New York’s Appellate Division Upholds Return of Artworks to Heirs
Just a few days after the Second Circuit held that New York’s Metropolitan Museum of Art could keep in its collection the monumental work by Pablo Picasso entitled The Actor, New York’s Appellate Division, First Department, upheld the return to the heirs of the original owners of art allegedly looted by the Nazis during World War II. Both of these recent decisions touch upon the Holocaust Expropriated Art Recovery Act (HEAR Act), the 2016 legislation that expanded the timeliness for actions to recover artworks lost during the Holocaust.
Two gouaches by the Viennese modern artist Egon Schiele, titled Woman in a Black Pinafore and Woman Hiding Her Face (the Artworks), were once part of the collection of a Jewish-Viennese cabaret performer named Fritz Grünbaum. In 1938, Nazi officials compelled Grünbaum and his wife to permit them to inventory Grünbaum’s property, including his art collection. Shortly after the inventory, Grünbaum’s entire art collection was deposited with a Nazi-controlled shipping company. Documentation as to its fate is sparse until in 1956, when several pieces from the collection, including the Artworks at issue, were put up for sale by Galerie Kornfeld, an art gallery in Switzerland. The subject Artworks were eventually acquired in 2013 by Richard Nagy, a London art dealer. Grünbaum’s heirs brought an action sounding in replevin and conversion, seeking return of the Artworks on the grounds that there had never been a voluntary transfer out of Grünbaum’s estate and in New York a thief cannot pass good title.
At the trial court level, Justice Ramos granted summary judgment in favor of the heirs based on his findings that the Artworks were the property of Grünbaum, who was dispossessed due to the Nazi persecution, and that Nagy had failed to establish a triable issue of fact regarding any superior claim to the Artwork. By contrast, Grünbaum’s heirs were unsuccessful in their attempt to recover another artwork from Grünbaum’s collection in Bakalar v. Vavra, 819 F. Supp. 2d 293 (S.D.N.Y. 2011) aff'd, 500 F. App'x 6 (2d Cir. 2012), where the court held that their claims were barred by the equitable defense of laches. The Second Circuit also had used laches in the dismissal of the plaintiff’s complaint in Zuckerman v. The Metropolitan Museum of Art, as discussed in our July 2, 2019, alert.
Plaintiff’s initial burden was to prove that the Artworks were in fact originally owned by Grünbaum, a difficult task given the passage of time and the loss of many records from the World War II era. The First Department found that plaintiffs submitted sufficient proof of Grünbaum’s ownership of the Artworks through circumstantial evidence, including references in exhibition catalogues and witness testimony.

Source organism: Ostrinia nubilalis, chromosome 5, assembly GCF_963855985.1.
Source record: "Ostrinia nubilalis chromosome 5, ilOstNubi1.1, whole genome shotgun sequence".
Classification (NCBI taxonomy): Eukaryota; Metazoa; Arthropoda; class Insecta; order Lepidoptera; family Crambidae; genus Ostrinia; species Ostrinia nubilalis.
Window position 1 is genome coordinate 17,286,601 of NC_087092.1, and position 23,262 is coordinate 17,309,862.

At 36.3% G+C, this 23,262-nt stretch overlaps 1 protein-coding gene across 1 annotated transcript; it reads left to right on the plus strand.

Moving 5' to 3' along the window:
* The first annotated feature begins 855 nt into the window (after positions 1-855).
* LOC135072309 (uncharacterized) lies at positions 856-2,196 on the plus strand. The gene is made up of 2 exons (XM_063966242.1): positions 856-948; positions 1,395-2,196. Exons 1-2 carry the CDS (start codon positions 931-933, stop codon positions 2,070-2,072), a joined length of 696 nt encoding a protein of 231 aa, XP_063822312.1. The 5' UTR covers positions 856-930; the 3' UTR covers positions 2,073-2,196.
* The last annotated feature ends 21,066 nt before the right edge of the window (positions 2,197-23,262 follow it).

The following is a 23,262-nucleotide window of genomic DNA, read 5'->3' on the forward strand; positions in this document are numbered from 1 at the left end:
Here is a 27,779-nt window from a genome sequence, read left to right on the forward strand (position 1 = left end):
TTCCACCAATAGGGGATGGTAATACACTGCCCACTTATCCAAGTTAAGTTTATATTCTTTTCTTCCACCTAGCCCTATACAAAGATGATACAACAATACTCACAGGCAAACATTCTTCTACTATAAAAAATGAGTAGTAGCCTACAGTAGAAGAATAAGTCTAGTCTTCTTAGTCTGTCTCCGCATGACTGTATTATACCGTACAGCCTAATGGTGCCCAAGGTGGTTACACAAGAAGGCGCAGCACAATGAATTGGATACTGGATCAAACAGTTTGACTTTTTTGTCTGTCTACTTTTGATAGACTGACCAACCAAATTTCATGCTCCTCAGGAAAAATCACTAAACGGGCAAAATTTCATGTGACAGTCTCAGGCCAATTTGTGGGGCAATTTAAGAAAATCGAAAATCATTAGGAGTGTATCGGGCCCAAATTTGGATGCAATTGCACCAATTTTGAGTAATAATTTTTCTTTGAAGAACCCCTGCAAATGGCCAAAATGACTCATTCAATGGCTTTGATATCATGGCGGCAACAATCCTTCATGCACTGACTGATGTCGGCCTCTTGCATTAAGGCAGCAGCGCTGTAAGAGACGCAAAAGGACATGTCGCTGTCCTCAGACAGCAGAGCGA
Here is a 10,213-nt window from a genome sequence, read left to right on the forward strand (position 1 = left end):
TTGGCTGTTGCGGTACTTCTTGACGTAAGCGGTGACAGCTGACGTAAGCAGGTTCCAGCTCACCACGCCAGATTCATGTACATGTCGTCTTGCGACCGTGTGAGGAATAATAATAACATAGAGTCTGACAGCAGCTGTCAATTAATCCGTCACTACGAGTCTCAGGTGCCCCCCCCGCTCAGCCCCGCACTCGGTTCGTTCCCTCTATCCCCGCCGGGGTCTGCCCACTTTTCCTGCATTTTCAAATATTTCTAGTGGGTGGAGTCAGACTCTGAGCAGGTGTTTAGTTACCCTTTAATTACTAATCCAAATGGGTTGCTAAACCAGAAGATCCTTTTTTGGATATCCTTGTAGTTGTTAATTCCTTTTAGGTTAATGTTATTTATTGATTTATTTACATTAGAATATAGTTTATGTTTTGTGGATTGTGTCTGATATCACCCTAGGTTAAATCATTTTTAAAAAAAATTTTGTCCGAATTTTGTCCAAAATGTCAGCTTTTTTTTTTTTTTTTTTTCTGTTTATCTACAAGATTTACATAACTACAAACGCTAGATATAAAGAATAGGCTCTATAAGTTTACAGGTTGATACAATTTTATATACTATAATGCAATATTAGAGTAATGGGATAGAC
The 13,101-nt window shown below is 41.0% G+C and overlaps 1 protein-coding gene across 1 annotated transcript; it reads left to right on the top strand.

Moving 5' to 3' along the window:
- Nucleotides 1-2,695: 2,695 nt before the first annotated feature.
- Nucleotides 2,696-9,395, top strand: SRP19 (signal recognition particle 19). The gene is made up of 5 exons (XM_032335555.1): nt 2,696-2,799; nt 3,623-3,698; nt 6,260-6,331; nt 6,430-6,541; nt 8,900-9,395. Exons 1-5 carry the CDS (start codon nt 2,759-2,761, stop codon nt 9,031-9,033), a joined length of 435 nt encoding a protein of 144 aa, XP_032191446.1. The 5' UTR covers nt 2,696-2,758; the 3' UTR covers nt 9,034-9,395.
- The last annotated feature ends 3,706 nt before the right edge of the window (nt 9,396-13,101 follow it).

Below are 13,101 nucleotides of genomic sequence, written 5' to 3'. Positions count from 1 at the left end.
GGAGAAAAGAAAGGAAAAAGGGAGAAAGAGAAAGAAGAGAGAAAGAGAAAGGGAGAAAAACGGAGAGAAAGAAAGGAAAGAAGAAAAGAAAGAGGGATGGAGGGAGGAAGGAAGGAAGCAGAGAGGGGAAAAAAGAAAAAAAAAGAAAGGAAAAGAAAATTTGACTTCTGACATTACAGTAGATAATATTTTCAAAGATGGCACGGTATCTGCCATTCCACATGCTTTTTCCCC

Second, the Appellate Division found that while there was no definitive documentation proving to whom, exactly, Grünbaum lost his art collection, that issue was immaterial in light of the undisputed fact that he did not voluntarily relinquish the works. The evidence showed that the Artworks were inventoried by the Nazi officials, an Aryan Trustee was appointed to administer Grünbaum’s art collection and Grünbaum was executed during the Holocaust.
With respect to laches, an equitable defense based on a lengthy period of neglect or omission to assert a right and the resulting prejudice to an adverse party, the First Department noted that Nagy acquired the Artworks in 2013 and found that he suffered no change in position and there was no evidence lost between his acquisition of the artworks and the plaintiff’s demand for their return. Nagy also was aware of the plaintiff’s claims to the Grünbaum collection, as the plaintiff had filed a brief in the Bakalar action.
In issuing its decision, the First Department took specific note of the HEAR Act and its intention to ensure that laws governing claims to Nazi-confiscated art and other property further United States policy and are not unfairly barred by statutes of limitations. It also noted New York’s strong public policy to ensure that the State of New York does not become a haven for trafficking in stolen cultural property or permit thieves to obtain and pass along legal title.